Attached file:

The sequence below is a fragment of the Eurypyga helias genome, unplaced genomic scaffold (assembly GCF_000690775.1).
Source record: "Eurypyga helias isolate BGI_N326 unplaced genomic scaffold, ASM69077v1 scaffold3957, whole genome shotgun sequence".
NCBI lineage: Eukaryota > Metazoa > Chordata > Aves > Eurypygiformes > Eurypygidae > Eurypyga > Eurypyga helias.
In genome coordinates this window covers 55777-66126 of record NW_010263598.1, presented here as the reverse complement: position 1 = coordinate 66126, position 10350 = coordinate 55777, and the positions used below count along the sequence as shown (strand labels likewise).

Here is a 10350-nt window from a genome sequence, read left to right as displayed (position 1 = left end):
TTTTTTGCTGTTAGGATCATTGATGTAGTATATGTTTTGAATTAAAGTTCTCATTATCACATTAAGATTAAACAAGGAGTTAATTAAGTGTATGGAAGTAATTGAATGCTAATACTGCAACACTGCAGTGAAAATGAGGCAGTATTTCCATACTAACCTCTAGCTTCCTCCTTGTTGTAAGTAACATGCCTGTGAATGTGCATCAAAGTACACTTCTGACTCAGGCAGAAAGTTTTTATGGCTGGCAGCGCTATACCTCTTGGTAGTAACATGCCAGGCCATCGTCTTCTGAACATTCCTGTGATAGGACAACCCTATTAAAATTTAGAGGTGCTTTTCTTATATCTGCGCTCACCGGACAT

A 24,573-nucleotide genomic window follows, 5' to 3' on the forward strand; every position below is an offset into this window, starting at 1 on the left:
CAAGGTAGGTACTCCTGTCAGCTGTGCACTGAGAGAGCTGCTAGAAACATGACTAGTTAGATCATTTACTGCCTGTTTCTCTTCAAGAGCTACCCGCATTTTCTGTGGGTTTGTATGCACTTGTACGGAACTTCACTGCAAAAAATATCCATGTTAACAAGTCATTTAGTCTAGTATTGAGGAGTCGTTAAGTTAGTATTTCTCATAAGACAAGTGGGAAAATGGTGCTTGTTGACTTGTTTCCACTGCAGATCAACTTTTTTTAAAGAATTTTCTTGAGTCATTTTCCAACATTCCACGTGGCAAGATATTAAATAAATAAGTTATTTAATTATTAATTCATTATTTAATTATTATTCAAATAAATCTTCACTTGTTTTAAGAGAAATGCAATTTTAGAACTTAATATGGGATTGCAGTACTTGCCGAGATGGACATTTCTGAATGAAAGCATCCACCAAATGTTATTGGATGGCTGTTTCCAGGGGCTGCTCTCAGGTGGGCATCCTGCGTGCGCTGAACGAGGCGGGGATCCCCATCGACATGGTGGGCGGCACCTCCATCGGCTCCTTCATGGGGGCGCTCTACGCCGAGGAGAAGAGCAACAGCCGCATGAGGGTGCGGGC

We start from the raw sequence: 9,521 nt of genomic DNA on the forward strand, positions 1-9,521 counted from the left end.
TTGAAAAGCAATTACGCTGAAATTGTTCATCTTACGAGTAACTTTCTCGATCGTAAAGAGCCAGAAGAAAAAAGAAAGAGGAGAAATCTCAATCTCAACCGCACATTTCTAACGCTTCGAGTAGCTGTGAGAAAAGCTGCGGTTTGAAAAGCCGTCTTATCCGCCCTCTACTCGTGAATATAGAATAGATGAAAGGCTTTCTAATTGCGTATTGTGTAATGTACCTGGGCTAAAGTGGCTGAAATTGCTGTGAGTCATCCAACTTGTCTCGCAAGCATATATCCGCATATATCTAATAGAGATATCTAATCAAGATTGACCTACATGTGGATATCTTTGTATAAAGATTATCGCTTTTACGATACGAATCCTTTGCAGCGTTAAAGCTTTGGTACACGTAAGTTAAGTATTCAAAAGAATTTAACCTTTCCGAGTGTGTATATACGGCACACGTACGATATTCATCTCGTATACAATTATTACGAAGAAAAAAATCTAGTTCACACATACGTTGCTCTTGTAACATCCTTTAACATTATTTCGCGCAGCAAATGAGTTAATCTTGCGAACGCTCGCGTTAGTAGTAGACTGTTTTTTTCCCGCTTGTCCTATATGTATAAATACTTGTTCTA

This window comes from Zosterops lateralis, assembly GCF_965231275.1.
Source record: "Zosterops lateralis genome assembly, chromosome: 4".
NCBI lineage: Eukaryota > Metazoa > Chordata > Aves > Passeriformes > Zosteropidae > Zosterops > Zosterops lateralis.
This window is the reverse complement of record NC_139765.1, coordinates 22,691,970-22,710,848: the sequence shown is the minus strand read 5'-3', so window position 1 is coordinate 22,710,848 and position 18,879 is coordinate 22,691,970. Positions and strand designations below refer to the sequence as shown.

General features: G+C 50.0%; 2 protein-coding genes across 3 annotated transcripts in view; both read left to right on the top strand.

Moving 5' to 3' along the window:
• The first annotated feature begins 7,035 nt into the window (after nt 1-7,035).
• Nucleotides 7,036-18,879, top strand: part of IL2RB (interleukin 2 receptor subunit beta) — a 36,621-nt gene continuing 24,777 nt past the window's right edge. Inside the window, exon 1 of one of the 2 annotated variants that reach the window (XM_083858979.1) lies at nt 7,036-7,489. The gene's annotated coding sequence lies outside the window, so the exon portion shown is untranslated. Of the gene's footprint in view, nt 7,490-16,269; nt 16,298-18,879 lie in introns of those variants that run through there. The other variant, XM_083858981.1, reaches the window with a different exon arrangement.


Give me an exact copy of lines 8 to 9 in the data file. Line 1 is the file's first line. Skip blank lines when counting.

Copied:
CAAGGTAGGTACTCCTGTCAGCTGTGCACTGAGAGAGCTGCTAGAAACATGACTAGTTAGATCATTTACTGCCTGTTTCTCTTCAAGAGCTACCCGCATTTTCTGTGGGTTTGTATGCACTTGTACGGAACTTCACTGCAAAAAATATCCATGTTAACAAGTCATTTAGTCTAGTATTGAGGAGTCGTTAAGTTAGTATTTCTCATAAGACAAGTGGGAAAATGGTGCTTGTTGACTTGTTTCCACTGCAGATCAACTTTTTTTAAAGAATTTTCTTGAGTCATTTTCCAACATTCCACGTGGCAAGATATTAAATAAATAAGTTATTTAATTATTAATTCATTATTTAATTATTATTCAAATAAATCTTCACTTGTTTTAAGAGAAATGCAATTTTAGAACTTAATATGGGATTGCAGTACTTGCCGAGATGGACATTTCTGAATGAAAGCATCCACCAAATGTTATTGGATGGCTGTTTCCAGGGGCTGCTCTCAGGTGGGCATCCTGCGTGCGCTGAACGAGGCGGGGATCCCCATCGACATGGTGGGCGGCACCTCCATCGGCTCCTTCATGGGGGCGCTCTACGCCGAGGAGAAGAGCAACAGCCGCATGAGGGTGCGGGC

We start from the raw sequence: 9,521 nt of genomic DNA on the forward strand, positions 1-9,521 counted from the left end.